Agenda and draft minutes

Adult Social Care and Health Select Committee - Tuesday 18th June, 2024 4.00 pm

Venue: Jim Cooke Conference Suite, Stockton Central Library, Church Road, Stockton-on-Tees TS18 1TU

Contact: Senior Scrutiny Officer, Gary Woods 

No. Item


Evacuation Procedure pdf icon PDF 9 KB


The evacuation procedure was noted.


Declarations of Interest


There were no interests declared.


Minutes pdf icon PDF 295 KB

To approve the minutes of the last meeting held on 21 May 2024.


Consideration was given to the minutes from the Committee meeting held on 21 May 2024.  Updates were provided on the following items that were on the agenda:


·       Scrutiny Review of Access to GPs and Primary Medical Care: The Committee’s final report was presented to Cabinet yesterday (17 June 2024) where all recommendations were subsequently endorsed.


AGREED that the minutes of the meeting on 21 May 2024 be approved as a correct record and signed by the Chair.


SBC Director of Public Health Annual Report 2023-2024 pdf icon PDF 97 KB

Additional documents:


Consideration was given to the Stockton-on-Tees Borough Council (SBC) Director of Public Health Annual Report 2023-2024.  Introduced by the SBC Director of Public Health, the report contained the following:


·       Foreword (SBC Cabinet Member for Health, Leisure and Culture)

·       Introduction (SBC Director of Public Health)

·       Executive Summary

·       Our picture in Stockton-on-Tees

·       What do local people say?

·       What works? Addressing health inequalities

·       Current local context

·       Local action

·       Approach – what next in Stockton-on-Tees?

·       Next steps

·       Appendices (life expectancy; inequality in life expectancy; intersectionality; life expectancy gap between the most and least deprived quintiles of Stockton-on-Tees by cause of death, 2020 to 2021)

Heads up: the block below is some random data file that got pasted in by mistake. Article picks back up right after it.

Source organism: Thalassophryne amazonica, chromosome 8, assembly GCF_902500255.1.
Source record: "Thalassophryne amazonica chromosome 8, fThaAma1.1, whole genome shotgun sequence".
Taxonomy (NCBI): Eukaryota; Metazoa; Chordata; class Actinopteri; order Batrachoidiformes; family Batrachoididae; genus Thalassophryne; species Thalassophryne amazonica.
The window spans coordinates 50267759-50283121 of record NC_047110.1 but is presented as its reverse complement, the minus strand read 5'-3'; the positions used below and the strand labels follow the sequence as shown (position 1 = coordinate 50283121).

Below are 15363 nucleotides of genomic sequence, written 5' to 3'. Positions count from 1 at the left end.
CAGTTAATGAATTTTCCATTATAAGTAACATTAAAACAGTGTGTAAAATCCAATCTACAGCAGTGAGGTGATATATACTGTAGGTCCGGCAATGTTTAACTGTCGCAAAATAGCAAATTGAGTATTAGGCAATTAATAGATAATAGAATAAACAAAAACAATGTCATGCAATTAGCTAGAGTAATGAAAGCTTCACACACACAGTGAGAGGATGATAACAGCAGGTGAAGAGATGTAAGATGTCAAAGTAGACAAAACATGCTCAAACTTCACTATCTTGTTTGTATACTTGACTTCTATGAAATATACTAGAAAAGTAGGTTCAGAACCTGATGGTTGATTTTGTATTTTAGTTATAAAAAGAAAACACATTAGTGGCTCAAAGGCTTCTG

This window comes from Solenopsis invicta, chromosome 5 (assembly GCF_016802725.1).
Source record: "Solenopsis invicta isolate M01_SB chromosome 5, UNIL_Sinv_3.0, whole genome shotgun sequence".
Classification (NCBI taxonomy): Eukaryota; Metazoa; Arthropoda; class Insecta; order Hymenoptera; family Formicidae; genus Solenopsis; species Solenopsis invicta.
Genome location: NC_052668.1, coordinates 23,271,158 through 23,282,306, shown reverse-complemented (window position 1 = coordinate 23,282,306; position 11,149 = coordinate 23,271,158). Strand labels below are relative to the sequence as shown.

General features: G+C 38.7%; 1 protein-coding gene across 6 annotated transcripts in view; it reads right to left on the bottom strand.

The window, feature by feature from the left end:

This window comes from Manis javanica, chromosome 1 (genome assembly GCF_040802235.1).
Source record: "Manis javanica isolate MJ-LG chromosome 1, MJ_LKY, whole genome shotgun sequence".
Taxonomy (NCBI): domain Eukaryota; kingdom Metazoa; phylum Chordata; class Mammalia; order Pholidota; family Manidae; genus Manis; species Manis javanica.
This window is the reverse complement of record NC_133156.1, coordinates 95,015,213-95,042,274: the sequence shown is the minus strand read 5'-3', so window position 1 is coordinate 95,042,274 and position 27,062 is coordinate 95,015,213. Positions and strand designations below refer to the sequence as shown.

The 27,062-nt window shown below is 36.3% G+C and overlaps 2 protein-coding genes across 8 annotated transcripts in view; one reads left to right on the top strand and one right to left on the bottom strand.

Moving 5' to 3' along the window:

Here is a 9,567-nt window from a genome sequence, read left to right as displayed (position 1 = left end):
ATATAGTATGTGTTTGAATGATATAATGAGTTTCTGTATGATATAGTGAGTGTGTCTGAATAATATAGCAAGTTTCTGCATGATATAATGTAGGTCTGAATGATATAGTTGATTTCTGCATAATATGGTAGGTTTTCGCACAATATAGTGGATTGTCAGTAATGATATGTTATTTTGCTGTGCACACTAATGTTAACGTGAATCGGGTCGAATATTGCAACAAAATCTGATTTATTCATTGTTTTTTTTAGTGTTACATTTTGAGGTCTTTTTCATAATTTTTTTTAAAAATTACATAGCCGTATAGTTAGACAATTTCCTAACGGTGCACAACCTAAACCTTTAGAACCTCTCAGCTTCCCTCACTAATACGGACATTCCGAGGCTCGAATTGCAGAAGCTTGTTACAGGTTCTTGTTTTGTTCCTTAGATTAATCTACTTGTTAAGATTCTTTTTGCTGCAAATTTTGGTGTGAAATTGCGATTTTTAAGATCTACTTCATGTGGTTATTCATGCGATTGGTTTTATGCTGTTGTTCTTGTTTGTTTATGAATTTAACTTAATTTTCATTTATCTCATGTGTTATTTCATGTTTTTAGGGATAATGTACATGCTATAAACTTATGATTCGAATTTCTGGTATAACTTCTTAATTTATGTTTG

The Committee was reminded that, under the Health and Social Care Act (2012), the Director of Public Health had a duty to prepare an independent annual report.  This latest version outlined the challenge of persistent health inequalities experienced by people in Stockton-on-Tees.  The report highlighted existing examples of good practice and strong partnerships with other organisations and the voluntary and community sector, but was clear that a holistic and systematic approach was required to go further and faster in addressing inequalities.  The proposed approach with interventions in civic society, community and services based on a self-assessment complemented the Council’s Powering Our Future policy.


With reference to the report’s Executive Summary section, attention was drawn to the Population Intervention Triangle (PIT) model as a proposed way of addressing inequalities, along with practical tools which could be used to ensure this approach was embedded across the Council and the wider local system.  The report concluded with a list of ‘next steps’ to be agreed and implemented across partners and communities which needed to be embedded in strategy, policy, design, action, monitoring and evaluation.


Welcoming the information provided, the Committee supported the use of the PIT model and emphasised the need for action to be co-ordinated across the health system.  Ensuring oversight of all groups who held public health-related information was also highlighted.


AGREED that the SBC Director of Public Health Annual Report 2023-2024 be noted.


Care and Health Innovation Zone pdf icon PDF 110 KB

To receive a briefing on developments around this initiative.

Additional documents:


Noting with interest the ongoing developments regarding the new Tees Valley Care and Health Innovation Zone, the Committee received a briefing on this initiative following a request to senior SBC officers in February 2024.  Led by the SBC Head of Policy, Development and Public Affairs, and supported by the SBC Director of Adults, Health and Wellbeing, a presentation was given which covered the following:


·       Health and Social Care Sector

·       Initial Vision Statement

·       The Vision

·       The Zone

·       Four Building Blocks

·       Programme Governance

·       Workstream 1: Integrated Clinical Facilities / Capital Delivery

·       Workstream 2: Education, Skills & Workforce

·       Workstream 3: Innovation / R&D